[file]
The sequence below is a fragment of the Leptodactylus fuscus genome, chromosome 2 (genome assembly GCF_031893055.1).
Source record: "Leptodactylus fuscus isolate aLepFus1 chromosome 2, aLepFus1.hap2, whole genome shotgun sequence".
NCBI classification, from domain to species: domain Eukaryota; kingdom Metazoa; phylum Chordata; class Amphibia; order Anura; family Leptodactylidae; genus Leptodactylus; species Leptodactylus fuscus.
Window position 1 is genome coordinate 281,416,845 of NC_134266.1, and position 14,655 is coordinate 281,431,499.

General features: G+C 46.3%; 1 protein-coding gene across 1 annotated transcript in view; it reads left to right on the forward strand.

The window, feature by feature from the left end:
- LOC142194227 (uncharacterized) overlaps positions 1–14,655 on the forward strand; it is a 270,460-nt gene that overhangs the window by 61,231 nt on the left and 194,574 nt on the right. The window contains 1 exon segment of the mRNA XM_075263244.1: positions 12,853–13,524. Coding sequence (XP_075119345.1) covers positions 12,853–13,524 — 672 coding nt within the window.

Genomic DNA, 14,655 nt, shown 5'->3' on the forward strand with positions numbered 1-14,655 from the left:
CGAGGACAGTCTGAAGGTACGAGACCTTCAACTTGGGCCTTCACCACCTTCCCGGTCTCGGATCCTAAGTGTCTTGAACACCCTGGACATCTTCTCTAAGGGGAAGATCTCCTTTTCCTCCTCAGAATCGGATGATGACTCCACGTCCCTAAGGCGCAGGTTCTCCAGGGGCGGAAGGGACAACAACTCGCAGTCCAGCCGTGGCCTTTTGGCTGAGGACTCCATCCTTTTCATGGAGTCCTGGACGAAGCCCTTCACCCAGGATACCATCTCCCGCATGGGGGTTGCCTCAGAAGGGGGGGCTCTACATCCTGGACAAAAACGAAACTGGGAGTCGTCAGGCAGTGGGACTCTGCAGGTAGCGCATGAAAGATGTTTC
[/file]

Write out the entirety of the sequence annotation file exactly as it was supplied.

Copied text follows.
The sequence below is a fragment of the Leptodactylus fuscus genome, chromosome 2 (genome assembly GCF_031893055.1).
Source record: "Leptodactylus fuscus isolate aLepFus1 chromosome 2, aLepFus1.hap2, whole genome shotgun sequence".
NCBI classification, from domain to species: domain Eukaryota; kingdom Metazoa; phylum Chordata; class Amphibia; order Anura; family Leptodactylidae; genus Leptodactylus; species Leptodactylus fuscus.
Window position 1 is genome coordinate 281,416,845 of NC_134266.1, and position 14,655 is coordinate 281,431,499.

General features: G+C 46.3%; 1 protein-coding gene across 1 annotated transcript in view; it reads left to right on the forward strand.

The window, feature by feature from the left end:
- LOC142194227 (uncharacterized) overlaps positions 1–14,655 on the forward strand; it is a 270,460-nt gene that overhangs the window by 61,231 nt on the left and 194,574 nt on the right. The window contains 1 exon segment of the mRNA XM_075263244.1: positions 12,853–13,524. Coding sequence (XP_075119345.1) covers positions 12,853–13,524 — 672 coding nt within the window.

Genomic DNA, 14,655 nt, shown 5'->3' on the forward strand with positions numbered 1-14,655 from the left:
CGAGGACAGTCTGAAGGTACGAGACCTTCAACTTGGGCCTTCACCACCTTCCCGGTCTCGGATCCTAAGTGTCTTGAACACCCTGGACATCTTCTCTAAGGGGAAGATCTCCTTTTCCTCCTCAGAATCGGATGATGACTCCACGTCCCTAAGGCGCAGGTTCTCCAGGGGCGGAAGGGACAACAACTCGCAGTCCAGCCGTGGCCTTTTGGCTGAGGACTCCATCCTTTTCATGGAGTCCTGGACGAAGCCCTTCACCCAGGATACCATCTCCCGCATGGGGGTTGCCTCAGAAGGGGGGGCTCTACATCCTGGACAAAAACGAAACTGGGAGTCGTCAGGCAGTGGGACTCTGCAGGTAGCGCATGAAAGATGTTTC